oa South African Journal of Cultural History - Inleiding tot die Hindoe-Javaanse boukuns

Volume 7, Issue 4
  • ISSN : 1011-3053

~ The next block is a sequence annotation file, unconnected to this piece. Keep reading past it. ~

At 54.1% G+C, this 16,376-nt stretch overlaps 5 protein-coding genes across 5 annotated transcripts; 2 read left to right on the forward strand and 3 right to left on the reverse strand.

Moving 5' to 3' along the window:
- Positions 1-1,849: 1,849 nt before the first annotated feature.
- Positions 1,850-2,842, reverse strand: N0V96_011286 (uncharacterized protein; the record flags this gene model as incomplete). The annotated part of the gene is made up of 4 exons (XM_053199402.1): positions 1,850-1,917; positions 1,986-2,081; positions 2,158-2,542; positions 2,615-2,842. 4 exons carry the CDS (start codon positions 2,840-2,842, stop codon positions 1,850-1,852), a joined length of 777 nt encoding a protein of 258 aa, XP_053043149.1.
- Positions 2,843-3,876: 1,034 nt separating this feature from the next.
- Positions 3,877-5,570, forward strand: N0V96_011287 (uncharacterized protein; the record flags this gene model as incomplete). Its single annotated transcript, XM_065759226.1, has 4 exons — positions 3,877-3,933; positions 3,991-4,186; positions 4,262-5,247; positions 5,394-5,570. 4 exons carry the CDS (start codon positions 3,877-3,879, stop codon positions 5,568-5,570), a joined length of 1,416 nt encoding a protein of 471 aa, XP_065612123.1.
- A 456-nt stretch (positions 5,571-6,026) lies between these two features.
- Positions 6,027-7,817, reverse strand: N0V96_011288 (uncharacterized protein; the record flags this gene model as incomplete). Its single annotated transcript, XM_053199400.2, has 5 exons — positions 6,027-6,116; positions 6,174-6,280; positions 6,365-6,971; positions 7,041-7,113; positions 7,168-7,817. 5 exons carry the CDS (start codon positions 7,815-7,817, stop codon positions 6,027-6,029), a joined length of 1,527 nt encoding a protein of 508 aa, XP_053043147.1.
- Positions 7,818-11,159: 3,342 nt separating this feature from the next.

HinduJavanese architecture originated in Java and Bali as a result of the expansion of Hinduism and Buddhism from India during the first centuries AD. Monarchs and the nobility accepted these religions enthusiastically and commissioned many temples for Hindu gods, Buddha and their own ancestors. Most sanctuaries were constructed in Central Java during the 8th and 9th centuries and in Eastern Java from the 10th to 15th century. After the Islamization of Java Hindus and Buddhists fled to Bali and their temples in Java fell to ruins. During the 20th century several of the temples have been restored or splendidly rebuilt. Eight Hindu temples on the Dieng plateau and the temple complex near Prambanan and the Buddhist sanctuary Borobudur, all situated in Central Java, as well as a few temples in Eastern Java are discussed. Finally, the differences in architecture between Central and Eastern Java are summarised.

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